American Geophysical Union’s Journal of Geophysical Research-Atmospheres
, confirm that between 2002 and 2005 East Asia exported nearly 18 teragrams of pollution into the air stream over the Pacific, with 4.5 teragrams reaching North America. A teragram is a unit used to measure atmospheric mass of aerosol pollution. One teragram equals 2.2 billion pounds, so the study shows that nearly 10 billion pounds of Asian aerosol pollution reached American shores in a 3 year span.
Yu puts this in perspective, stating, "We used the latest satellite capabilities to distinguish industrial pollution and smoke from dust transported to the western regions of North America from East Asia. Looking at four years of data from 2002 to 2005 we estimated the amount of pollution arriving in North America to be equivalent to about 15 percent of local emissions of the U.S. and Canada. This is a significant percentage at a time when the U.S. is trying to decrease pollution emissions to boost overall air quality. This means that any reduction in our emissions may be offset by the pollution aerosols coming from East Asia and other regions."
According to Yu, though East Asia is not solely at fault as pollution travels with the airstream from North America to other continents as well. He states that the study only seeks to analyze the Asian pollution input into North America's air. He explains, "Our study focused on East Asian pollution transport, but pollution also flows from Europe, North America, the broader Asian region and elsewhere, across bodies of water and land, to neighboring areas and beyond. So we should not simply blame East Asia for this amount of pollution flowing into North America."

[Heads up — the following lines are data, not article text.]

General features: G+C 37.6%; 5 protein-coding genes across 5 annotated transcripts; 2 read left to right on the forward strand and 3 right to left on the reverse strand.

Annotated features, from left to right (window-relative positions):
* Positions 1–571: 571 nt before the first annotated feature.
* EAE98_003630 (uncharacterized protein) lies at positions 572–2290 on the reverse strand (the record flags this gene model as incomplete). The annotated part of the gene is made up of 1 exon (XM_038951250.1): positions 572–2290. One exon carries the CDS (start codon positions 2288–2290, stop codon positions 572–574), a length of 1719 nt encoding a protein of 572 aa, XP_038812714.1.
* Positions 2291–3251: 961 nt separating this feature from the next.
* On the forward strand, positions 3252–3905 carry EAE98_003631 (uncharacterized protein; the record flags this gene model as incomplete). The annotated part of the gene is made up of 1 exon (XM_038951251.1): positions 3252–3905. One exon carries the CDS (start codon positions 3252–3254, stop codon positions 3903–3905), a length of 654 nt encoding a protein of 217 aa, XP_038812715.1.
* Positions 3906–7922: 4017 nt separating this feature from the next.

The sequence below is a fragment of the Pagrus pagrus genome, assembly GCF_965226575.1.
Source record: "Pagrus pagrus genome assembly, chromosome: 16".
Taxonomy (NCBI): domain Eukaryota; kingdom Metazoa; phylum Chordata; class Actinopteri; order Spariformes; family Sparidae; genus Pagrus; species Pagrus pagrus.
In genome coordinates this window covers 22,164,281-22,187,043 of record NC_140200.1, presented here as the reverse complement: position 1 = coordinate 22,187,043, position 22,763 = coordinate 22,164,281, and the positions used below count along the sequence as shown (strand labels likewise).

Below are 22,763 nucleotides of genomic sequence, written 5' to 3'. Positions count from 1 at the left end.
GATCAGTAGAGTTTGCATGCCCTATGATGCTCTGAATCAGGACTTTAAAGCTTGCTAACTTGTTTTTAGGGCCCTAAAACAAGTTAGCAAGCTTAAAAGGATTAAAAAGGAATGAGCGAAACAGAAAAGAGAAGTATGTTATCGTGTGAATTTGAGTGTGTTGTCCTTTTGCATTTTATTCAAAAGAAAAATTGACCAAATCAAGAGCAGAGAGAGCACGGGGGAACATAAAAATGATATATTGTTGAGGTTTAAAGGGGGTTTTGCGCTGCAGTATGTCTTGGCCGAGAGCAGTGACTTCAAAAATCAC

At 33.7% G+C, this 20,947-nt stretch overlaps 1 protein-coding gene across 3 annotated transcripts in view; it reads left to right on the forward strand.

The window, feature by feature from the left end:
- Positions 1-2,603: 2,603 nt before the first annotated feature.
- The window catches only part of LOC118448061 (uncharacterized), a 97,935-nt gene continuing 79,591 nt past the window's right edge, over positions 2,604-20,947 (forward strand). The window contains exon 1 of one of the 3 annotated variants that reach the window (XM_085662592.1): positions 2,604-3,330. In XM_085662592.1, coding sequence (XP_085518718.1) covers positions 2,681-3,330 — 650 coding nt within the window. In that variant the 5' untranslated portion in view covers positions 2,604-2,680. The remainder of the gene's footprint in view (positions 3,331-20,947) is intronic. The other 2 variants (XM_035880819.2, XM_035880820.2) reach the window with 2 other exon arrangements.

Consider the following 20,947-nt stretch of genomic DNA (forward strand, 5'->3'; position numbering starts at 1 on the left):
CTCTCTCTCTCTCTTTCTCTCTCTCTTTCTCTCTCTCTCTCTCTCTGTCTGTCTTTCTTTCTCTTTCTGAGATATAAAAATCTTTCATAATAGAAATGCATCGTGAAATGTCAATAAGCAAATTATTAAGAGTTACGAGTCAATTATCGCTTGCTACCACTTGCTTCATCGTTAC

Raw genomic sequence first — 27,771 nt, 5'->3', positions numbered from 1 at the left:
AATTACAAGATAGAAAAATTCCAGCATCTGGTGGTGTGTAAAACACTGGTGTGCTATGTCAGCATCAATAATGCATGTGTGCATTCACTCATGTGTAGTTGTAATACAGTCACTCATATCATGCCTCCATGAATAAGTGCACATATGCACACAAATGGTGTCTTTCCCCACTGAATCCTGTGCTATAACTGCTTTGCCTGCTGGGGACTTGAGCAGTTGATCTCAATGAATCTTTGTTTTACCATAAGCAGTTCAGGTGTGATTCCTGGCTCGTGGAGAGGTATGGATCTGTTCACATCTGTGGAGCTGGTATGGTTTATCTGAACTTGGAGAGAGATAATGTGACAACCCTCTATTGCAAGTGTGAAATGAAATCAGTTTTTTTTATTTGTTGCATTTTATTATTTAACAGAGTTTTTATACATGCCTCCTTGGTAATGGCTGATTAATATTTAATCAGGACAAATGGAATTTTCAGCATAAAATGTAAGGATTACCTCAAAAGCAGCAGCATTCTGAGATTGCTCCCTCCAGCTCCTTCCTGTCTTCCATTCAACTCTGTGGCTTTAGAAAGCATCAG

Mian Chin, also a co-author of this study and an atmospheric scientist at NASA Goddard agrees with Yu's cautions and states that he believes that much of North America's pollution may come from Europe as well. NASA may carry out additional studies to examine this possibility.
Lorraine Remer, a physical scientist and member of the MODIS science team at NASA Goddard points out that the study is a cutting edge experience that relies on the most modern sensor technology. MODIS can distinguish between many types of atmospheric particles and can accurately track them as they rise out of the troposphere, where we live and breath, into the upper atmosphere, where they are transported overseas. Says Remer, "Satellite instruments give us the ability to capture more accurate measurements, on a nearly daily basis across a broader geographic region and across a longer time frame so that the overall result is a better estimate than any other measurement method we’ve had in the past."
The greatest pollution influx occurred in 2003, due a set of large forest fires in East Asia and Russia. The researchers determined that it takes approximately a week for pollutants to travel from Asia to North America.